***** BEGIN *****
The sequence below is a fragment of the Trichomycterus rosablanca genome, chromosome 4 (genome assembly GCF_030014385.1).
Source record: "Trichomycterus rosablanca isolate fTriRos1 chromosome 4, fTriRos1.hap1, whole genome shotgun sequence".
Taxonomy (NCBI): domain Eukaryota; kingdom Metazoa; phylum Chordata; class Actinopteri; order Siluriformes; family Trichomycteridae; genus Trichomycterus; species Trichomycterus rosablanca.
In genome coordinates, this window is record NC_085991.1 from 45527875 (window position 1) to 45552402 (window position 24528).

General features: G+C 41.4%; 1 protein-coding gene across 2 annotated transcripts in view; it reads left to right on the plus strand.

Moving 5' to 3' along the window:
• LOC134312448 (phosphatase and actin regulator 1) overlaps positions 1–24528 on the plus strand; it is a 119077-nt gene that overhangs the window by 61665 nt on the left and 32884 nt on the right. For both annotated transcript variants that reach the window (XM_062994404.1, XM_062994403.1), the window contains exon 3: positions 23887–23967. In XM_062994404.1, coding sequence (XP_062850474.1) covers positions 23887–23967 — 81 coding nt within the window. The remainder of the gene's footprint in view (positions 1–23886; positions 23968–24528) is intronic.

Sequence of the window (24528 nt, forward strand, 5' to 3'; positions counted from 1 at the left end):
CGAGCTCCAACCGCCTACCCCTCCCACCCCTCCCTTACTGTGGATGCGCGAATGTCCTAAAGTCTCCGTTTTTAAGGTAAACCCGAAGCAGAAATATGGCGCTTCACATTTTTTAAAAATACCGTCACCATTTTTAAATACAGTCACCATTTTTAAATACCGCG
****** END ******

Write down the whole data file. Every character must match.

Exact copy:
The sequence below is a fragment of the Trichomycterus rosablanca genome, chromosome 4 (genome assembly GCF_030014385.1).
Source record: "Trichomycterus rosablanca isolate fTriRos1 chromosome 4, fTriRos1.hap1, whole genome shotgun sequence".
Taxonomy (NCBI): domain Eukaryota; kingdom Metazoa; phylum Chordata; class Actinopteri; order Siluriformes; family Trichomycteridae; genus Trichomycterus; species Trichomycterus rosablanca.
In genome coordinates, this window is record NC_085991.1 from 45527875 (window position 1) to 45552402 (window position 24528).

General features: G+C 41.4%; 1 protein-coding gene across 2 annotated transcripts in view; it reads left to right on the plus strand.

Moving 5' to 3' along the window:
• LOC134312448 (phosphatase and actin regulator 1) overlaps positions 1–24528 on the plus strand; it is a 119077-nt gene that overhangs the window by 61665 nt on the left and 32884 nt on the right. For both annotated transcript variants that reach the window (XM_062994404.1, XM_062994403.1), the window contains exon 3: positions 23887–23967. In XM_062994404.1, coding sequence (XP_062850474.1) covers positions 23887–23967 — 81 coding nt within the window. The remainder of the gene's footprint in view (positions 1–23886; positions 23968–24528) is intronic.

Sequence of the window (24528 nt, forward strand, 5' to 3'; positions counted from 1 at the left end):
CGAGCTCCAACCGCCTACCCCTCCCACCCCTCCCTTACTGTGGATGCGCGAATGTCCTAAAGTCTCCGTTTTTAAGGTAAACCCGAAGCAGAAATATGGCGCTTCACATTTTTTAAAAATACCGTCACCATTTTTAAATACAGTCACCATTTTTAAATACCGCG